Bad Copies

In ‘Bad Copies’, I look back to the past for inspiration - creating my own versions of iconic paintings. I call them ‘bad copies’ because as far as accurate copies go, they are pretty bad.

Instead, I use the original paintings as departure points to explore my own interests - stealing certain elements and abandoning others. 

Everyone knows the Mona Lisa even though few people have actually seen the original. The experience of seeing the painting at the Louvre is quite disappointing. It’s small - and you can’t get very close. A bit like a religious relic.I prefer the digital version. You can get in really close and see all the cracks and soft blending of colours. The Mona Lisa is so iconic that it can be deconstructed and abstracted, and something of the original spirit will still be there. It will still register as the ‘Mona Lisa’.

I can do an expressionist ‘De Kooning’ painting of the Mona Lisa, or a quaint Sunday painter version, or even quite a faithful version but then change some random details. This looseness is my way of saying - these are not the originals - but they refer to the originals.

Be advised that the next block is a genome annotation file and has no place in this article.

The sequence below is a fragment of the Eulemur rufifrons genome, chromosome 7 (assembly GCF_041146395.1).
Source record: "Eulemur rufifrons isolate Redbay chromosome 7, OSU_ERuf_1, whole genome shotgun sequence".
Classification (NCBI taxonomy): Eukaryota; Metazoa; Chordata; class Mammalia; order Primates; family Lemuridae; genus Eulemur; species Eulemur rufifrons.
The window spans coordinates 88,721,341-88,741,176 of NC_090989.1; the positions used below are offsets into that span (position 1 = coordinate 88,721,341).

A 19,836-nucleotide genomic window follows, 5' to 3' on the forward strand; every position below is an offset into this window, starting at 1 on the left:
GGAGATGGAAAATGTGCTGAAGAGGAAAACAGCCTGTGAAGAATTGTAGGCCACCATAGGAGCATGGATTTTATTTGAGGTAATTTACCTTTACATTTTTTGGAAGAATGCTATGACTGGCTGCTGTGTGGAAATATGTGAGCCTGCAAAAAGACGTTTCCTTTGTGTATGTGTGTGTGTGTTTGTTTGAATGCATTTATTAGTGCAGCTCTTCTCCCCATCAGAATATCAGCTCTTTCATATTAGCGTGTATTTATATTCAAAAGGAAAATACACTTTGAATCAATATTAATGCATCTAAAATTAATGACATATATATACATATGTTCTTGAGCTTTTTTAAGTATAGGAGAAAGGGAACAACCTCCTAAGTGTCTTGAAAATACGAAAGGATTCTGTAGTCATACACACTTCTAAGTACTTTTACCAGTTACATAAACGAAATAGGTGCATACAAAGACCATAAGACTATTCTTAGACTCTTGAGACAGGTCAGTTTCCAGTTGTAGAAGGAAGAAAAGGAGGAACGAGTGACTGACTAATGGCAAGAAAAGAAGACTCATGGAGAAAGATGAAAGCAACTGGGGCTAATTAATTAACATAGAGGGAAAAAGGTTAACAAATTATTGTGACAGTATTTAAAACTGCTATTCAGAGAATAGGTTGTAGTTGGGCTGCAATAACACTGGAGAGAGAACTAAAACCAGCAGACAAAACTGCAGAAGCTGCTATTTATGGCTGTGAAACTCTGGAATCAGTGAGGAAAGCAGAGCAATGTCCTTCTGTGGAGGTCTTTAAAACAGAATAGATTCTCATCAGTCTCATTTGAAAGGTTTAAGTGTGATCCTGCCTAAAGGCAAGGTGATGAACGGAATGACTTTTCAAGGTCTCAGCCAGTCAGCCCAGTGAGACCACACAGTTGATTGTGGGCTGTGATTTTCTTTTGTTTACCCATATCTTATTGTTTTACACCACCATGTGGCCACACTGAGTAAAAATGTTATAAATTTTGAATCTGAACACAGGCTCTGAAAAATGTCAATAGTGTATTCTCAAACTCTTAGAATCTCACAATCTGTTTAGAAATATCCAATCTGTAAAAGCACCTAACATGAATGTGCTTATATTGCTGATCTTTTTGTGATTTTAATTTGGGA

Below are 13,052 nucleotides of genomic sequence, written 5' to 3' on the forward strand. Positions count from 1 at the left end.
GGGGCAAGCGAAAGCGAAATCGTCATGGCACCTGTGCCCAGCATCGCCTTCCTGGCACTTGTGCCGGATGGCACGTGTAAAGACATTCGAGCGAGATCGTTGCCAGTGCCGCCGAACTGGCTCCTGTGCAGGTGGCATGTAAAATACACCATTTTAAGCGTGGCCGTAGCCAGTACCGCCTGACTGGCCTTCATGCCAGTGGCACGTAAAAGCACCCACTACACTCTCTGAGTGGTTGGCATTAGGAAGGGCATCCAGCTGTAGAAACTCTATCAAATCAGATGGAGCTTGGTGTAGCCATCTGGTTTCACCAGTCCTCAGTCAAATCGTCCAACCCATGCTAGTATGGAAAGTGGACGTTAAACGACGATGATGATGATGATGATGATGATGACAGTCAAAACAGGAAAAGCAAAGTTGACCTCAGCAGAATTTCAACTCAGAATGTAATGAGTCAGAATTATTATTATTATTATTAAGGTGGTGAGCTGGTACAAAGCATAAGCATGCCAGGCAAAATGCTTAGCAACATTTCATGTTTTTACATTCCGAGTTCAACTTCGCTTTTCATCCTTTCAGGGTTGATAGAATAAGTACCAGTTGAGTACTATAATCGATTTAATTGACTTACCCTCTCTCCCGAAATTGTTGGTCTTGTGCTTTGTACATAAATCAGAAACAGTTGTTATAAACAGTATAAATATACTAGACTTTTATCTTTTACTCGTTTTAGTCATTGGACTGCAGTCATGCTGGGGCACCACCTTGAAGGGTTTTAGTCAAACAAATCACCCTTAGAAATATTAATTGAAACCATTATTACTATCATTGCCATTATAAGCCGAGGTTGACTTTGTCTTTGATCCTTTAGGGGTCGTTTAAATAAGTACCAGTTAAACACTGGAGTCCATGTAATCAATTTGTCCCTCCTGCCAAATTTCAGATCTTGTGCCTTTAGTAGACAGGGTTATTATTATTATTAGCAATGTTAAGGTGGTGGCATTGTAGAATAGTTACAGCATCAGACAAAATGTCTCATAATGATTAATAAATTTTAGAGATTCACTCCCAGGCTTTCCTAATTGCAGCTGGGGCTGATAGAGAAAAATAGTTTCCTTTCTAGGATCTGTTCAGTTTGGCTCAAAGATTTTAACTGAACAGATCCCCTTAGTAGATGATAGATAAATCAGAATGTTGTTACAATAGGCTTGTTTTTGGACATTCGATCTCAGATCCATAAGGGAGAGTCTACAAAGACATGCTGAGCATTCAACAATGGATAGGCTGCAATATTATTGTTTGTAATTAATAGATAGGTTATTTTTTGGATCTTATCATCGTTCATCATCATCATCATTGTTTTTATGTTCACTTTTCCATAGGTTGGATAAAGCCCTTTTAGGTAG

It’s refreshing looking back at the history of great painting - there is a lot to learn when you see beyond the exotic clothes and strange compositions. You see that human nature hasn’t changed much, but the way things are represented has. 

Portraiture and the depiction of the naked body has been going on for thousands of years in some shape or form. Tastes change from culture and era. What was once seen as obscene might now be seen as romantic. The Romans had no issues with depicting sexuality, whereas more recently you had to disguise nude figures as gods and goddesses in order to justify painting them. 

My last series A Hunger for Intimacy was inspired by contemporary erotic source material. Here I look back to paintings of the past to expand my vocabulary and better understand my place in this tradition.

These may be bad copies, but I think they are quite good paintings!